An animal rescue group is helping a New Jersey couple who say they don’t have enough resources to care for their 16 starving dogs. Officials say it was a classic case of hoarding that has become an all too familiar picture.
The couple’s home is located in Cream Ridge, Monmouth County. The Animal Welfare Association in Voorhees is stepping in to help the couple and the dogs. The owners, who are facing eviction, called the animal rescue group to let them know they could no longer take care of their pets.
One dog had visible bite marks on his face from fighting for food with the other dogs that are now in various shelters.
“They weren’t able to pay for as much dog food as these guys were going through,” said Nicole Dubois of the Animal Welfare Association. “There was no way for them to be able to take them for a yearly visit to a Vet.”
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Some of the dogs were taken to a No Kill shelter in Voorhees. Some were so skinny their ribs and hip bones are visibly jutting from their bodies. They are being fed a special diet. Others were treated for Lyme disease. Rescuers say they wish the owners had known they could have called for help sooner.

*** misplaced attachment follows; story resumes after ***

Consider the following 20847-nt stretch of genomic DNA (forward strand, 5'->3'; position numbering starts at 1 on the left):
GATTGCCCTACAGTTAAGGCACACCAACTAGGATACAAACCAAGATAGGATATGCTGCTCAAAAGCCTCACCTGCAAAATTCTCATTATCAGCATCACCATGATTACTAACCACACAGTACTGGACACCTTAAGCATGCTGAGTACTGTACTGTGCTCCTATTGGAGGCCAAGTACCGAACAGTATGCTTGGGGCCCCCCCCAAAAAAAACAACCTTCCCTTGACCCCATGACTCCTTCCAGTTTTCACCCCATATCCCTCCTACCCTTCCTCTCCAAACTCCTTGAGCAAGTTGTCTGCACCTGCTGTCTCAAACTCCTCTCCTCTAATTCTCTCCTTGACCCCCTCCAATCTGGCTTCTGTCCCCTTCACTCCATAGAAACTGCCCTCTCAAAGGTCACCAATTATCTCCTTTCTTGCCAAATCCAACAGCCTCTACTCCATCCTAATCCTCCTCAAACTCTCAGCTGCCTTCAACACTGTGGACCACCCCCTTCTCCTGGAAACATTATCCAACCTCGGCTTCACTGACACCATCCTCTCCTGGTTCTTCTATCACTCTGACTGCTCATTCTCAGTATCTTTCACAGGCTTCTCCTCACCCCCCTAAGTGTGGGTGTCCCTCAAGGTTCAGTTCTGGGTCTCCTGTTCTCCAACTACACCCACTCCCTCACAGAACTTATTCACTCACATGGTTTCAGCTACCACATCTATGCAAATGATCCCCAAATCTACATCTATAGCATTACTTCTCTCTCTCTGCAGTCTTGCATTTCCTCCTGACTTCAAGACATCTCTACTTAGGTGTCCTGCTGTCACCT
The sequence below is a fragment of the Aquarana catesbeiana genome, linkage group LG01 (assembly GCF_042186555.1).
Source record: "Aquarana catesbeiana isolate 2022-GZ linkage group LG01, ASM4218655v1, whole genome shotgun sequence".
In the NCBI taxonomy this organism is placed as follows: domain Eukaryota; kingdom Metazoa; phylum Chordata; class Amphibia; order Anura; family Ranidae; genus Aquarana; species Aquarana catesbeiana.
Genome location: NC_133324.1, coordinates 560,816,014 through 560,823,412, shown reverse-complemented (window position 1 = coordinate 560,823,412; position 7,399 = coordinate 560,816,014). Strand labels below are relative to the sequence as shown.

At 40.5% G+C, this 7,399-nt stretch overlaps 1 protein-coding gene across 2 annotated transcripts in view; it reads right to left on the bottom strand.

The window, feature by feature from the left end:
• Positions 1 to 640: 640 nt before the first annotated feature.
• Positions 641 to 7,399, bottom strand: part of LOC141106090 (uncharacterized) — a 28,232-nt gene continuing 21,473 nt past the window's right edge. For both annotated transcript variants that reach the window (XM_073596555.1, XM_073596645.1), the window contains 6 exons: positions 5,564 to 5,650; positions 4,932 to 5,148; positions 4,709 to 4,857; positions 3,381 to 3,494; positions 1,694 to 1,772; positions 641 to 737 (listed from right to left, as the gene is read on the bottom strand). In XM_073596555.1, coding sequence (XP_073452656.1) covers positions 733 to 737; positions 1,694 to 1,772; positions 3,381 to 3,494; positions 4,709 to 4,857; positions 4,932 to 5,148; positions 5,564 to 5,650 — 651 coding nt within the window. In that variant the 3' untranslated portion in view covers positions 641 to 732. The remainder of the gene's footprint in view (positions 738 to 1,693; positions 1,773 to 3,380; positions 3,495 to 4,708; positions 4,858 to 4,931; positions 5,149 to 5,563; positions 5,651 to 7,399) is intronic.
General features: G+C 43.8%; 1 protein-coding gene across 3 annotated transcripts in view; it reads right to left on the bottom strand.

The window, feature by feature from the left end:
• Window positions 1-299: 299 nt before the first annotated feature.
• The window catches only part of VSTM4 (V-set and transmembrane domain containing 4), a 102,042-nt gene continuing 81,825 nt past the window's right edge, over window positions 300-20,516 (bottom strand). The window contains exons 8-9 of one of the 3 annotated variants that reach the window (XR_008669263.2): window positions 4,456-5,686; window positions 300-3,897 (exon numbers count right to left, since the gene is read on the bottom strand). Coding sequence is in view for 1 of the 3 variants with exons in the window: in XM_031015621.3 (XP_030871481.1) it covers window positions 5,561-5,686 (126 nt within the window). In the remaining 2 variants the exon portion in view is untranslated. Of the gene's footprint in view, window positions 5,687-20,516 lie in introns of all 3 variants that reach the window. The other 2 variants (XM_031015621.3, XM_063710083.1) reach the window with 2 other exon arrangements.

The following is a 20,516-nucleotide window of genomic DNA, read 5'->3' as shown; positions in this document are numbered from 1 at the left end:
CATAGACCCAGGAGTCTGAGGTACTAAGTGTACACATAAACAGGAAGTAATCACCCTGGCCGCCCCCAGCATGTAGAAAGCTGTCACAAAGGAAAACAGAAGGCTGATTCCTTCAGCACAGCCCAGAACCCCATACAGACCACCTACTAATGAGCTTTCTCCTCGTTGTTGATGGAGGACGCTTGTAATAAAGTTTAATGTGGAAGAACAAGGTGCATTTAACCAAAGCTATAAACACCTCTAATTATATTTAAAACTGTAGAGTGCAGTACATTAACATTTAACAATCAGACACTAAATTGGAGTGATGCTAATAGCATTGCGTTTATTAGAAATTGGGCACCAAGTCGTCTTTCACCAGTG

“That sense of not being able to reach out, embarrassment about where the pets are and where their lives are creates a downward spiral,” said Maya Richmond of the Animal Welfare Association. “We see the pets suffer even more.”
Since the economy took a dive a few years ago, local animal shelters have seen more pet owners give up their pets for adoption. In light of this, the Animal Welfare Association is helping pet owners who are struggling financially. A normal vet visit could cost hundreds of dollars. The Association is offering $15 vaccines for pets however.
“I couldn’t afford it otherwise,” said one pet owner. “I’m on a fixed income.”
“Without this we would have less gas, less food, less everything,” said another owner.
The shelter in Voorhees is one of the few that offers a vaccine clinic every week. What’s most disturbing to shelter workers however is when pet owners wait too long leading to situations like the recent one in Monmouth County.
“People want to keep their pets and they want to keep them happy,” said Richmond. “But they’re stretching their dollar to the limit and they are forced to make decisions. “
Since the no kill shelter in Voorhees started the weekly clinic, the number of pet owners bringing their animals for shots has doubled to over 4,000 a year.
“This place is fabulous,” said one pet owner. “I thank God for it.”